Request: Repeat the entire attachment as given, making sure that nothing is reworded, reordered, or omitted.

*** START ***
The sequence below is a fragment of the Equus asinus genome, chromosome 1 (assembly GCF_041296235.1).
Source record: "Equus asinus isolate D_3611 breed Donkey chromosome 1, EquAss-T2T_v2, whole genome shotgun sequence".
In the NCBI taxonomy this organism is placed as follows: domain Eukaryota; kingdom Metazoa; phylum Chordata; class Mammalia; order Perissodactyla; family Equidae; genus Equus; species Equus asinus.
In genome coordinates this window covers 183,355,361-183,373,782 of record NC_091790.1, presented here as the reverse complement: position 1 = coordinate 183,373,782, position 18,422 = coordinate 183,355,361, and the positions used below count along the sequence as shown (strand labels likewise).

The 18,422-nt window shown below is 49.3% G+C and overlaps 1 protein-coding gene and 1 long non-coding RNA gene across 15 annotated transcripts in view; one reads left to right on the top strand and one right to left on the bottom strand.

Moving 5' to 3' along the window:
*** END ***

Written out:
The sequence below is a fragment of the Equus asinus genome, chromosome 1 (assembly GCF_041296235.1).
Source record: "Equus asinus isolate D_3611 breed Donkey chromosome 1, EquAss-T2T_v2, whole genome shotgun sequence".
In the NCBI taxonomy this organism is placed as follows: domain Eukaryota; kingdom Metazoa; phylum Chordata; class Mammalia; order Perissodactyla; family Equidae; genus Equus; species Equus asinus.
In genome coordinates this window covers 183,355,361-183,373,782 of record NC_091790.1, presented here as the reverse complement: position 1 = coordinate 183,373,782, position 18,422 = coordinate 183,355,361, and the positions used below count along the sequence as shown (strand labels likewise).

The 18,422-nt window shown below is 49.3% G+C and overlaps 1 protein-coding gene and 1 long non-coding RNA gene across 15 annotated transcripts in view; one reads left to right on the top strand and one right to left on the bottom strand.

Moving 5' to 3' along the window: